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King Tut Treasures 1920s

Here's a throwback to 6th-grade history. King Tut's tomb was discovered on this day in 1923.

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WASHINGTON (CIRCA) — On Feb. 16, 1923, English archaeologist Howard Carter made a discovery that would define his legacy: King Tutankhamen's tomb.

The discovery wasn't made on a whim, but a calculated five-year process that involved repeated failures — so many, in fact, that Carter's wealthy funder, Lord Carnarvon, wanted to call off the entire search for the Egyptian ruler's remains. The patience eventually proved fruitful in November 1922, when Carter and his associates discovered steps hidden by debris near the entrance of another tomb. Inside was a four-room space, one of which housed the young pharaoh. Carter's team first explored the rooms adorned with treasures dating back 3,000 years. Eventually, in February, Carter, accompanied by officials, opened the door to the last chamber. There lied a sarcophagus with three coffins nested inside each other.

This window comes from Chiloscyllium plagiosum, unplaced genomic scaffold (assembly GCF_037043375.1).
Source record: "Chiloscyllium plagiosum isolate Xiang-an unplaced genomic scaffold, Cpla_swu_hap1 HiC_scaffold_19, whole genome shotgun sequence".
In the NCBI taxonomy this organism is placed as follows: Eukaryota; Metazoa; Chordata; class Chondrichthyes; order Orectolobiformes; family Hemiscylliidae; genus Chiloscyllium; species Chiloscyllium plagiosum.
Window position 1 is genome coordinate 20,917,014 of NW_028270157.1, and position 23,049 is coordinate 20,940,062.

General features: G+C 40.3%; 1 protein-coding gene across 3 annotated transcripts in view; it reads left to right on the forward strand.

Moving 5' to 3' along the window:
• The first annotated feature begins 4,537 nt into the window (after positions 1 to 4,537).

Bronze color bust of Egyptian King Tutankhamun made with plaster.
Bronze color bust of Egyptian King Tutankhamun made with plaster. (Instants/Getty Images)

King Tut's tomb was surprisingly intact, though some damage suggested robbers had looted the tomb earlier — not exactly an uncommon occurrence. Extraordinary riches — jewelry, sculptures and clothing — surrounded the gold-plated coffin of the perfectly preserved, mummified body.

There aren't any known records of King Tut after his death. As a result, most of what we know about the pharaoh derives from Carter's unsealing of the tomb. Painted wall murals detailing King Tut's life story helped researchers stitch together his short life.

Advances in DNA technology revealed in 2010 that King Tut suffered from severe health complications, forcing him to use a cane to support his frail body, according to a study published in the Journal of the American Medical Association. Scientists also discovered more than one strain of the malaria parasite in his body — suggesting the illness plagued King Tut more than once. It's likely that this, paired with other bone-related issues, ultimately took the pharaoh's life when he was just 19.

More than 3,000 years later, King Tut remains a golden boy to the public. His remains are in Egypt, but about 150 of his treasures are currently on a seven-year, 10-day international tour.

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